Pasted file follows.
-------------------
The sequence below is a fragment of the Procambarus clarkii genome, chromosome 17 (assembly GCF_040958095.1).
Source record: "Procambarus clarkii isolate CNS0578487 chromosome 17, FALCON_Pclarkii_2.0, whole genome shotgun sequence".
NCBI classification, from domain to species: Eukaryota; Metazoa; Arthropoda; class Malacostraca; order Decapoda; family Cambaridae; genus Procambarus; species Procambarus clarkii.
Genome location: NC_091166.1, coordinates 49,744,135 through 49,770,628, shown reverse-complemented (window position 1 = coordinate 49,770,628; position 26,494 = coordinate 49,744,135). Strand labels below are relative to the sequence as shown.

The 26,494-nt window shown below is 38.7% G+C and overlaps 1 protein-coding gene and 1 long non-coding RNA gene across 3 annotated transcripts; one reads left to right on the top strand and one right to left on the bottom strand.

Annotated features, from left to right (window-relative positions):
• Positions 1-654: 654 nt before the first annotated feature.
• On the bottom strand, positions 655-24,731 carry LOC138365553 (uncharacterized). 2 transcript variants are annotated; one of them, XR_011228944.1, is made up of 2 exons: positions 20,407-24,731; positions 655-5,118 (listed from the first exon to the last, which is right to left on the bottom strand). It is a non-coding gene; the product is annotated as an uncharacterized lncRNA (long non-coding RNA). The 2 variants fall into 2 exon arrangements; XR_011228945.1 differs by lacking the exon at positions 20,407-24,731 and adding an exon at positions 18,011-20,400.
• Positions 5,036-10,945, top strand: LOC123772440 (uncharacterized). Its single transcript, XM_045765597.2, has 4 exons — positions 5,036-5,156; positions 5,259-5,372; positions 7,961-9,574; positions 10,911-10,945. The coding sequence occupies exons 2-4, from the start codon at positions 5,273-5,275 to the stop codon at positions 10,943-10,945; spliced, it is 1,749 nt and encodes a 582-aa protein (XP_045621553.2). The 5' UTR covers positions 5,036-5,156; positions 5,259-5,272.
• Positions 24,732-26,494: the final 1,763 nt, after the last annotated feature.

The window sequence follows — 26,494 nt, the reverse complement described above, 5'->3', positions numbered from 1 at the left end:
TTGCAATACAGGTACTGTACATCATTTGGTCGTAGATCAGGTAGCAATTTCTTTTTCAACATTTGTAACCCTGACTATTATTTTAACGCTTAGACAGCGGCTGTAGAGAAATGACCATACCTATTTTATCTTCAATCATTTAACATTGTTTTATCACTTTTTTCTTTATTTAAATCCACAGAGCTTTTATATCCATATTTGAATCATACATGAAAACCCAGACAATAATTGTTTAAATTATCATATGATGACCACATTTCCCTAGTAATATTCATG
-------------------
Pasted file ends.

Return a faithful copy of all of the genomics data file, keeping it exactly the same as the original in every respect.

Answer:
The sequence below is a fragment of the Procambarus clarkii genome, chromosome 17 (assembly GCF_040958095.1).
Source record: "Procambarus clarkii isolate CNS0578487 chromosome 17, FALCON_Pclarkii_2.0, whole genome shotgun sequence".
NCBI classification, from domain to species: Eukaryota; Metazoa; Arthropoda; class Malacostraca; order Decapoda; family Cambaridae; genus Procambarus; species Procambarus clarkii.
Genome location: NC_091166.1, coordinates 49,744,135 through 49,770,628, shown reverse-complemented (window position 1 = coordinate 49,770,628; position 26,494 = coordinate 49,744,135). Strand labels below are relative to the sequence as shown.

The 26,494-nt window shown below is 38.7% G+C and overlaps 1 protein-coding gene and 1 long non-coding RNA gene across 3 annotated transcripts; one reads left to right on the top strand and one right to left on the bottom strand.

Annotated features, from left to right (window-relative positions):
• Positions 1-654: 654 nt before the first annotated feature.
• On the bottom strand, positions 655-24,731 carry LOC138365553 (uncharacterized). 2 transcript variants are annotated; one of them, XR_011228944.1, is made up of 2 exons: positions 20,407-24,731; positions 655-5,118 (listed from the first exon to the last, which is right to left on the bottom strand). It is a non-coding gene; the product is annotated as an uncharacterized lncRNA (long non-coding RNA). The 2 variants fall into 2 exon arrangements; XR_011228945.1 differs by lacking the exon at positions 20,407-24,731 and adding an exon at positions 18,011-20,400.
• Positions 5,036-10,945, top strand: LOC123772440 (uncharacterized). Its single transcript, XM_045765597.2, has 4 exons — positions 5,036-5,156; positions 5,259-5,372; positions 7,961-9,574; positions 10,911-10,945. The coding sequence occupies exons 2-4, from the start codon at positions 5,273-5,275 to the stop codon at positions 10,943-10,945; spliced, it is 1,749 nt and encodes a 582-aa protein (XP_045621553.2). The 5' UTR covers positions 5,036-5,156; positions 5,259-5,272.
• Positions 24,732-26,494: the final 1,763 nt, after the last annotated feature.

The window sequence follows — 26,494 nt, the reverse complement described above, 5'->3', positions numbered from 1 at the left end:
TTGCAATACAGGTACTGTACATCATTTGGTCGTAGATCAGGTAGCAATTTCTTTTTCAACATTTGTAACCCTGACTATTATTTTAACGCTTAGACAGCGGCTGTAGAGAAATGACCATACCTATTTTATCTTCAATCATTTAACATTGTTTTATCACTTTTTTCTTTATTTAAATCCACAGAGCTTTTATATCCATATTTGAATCATACATGAAAACCCAGACAATAATTGTTTAAATTATCATATGATGACCACATTTCCCTAGTAATATTCATG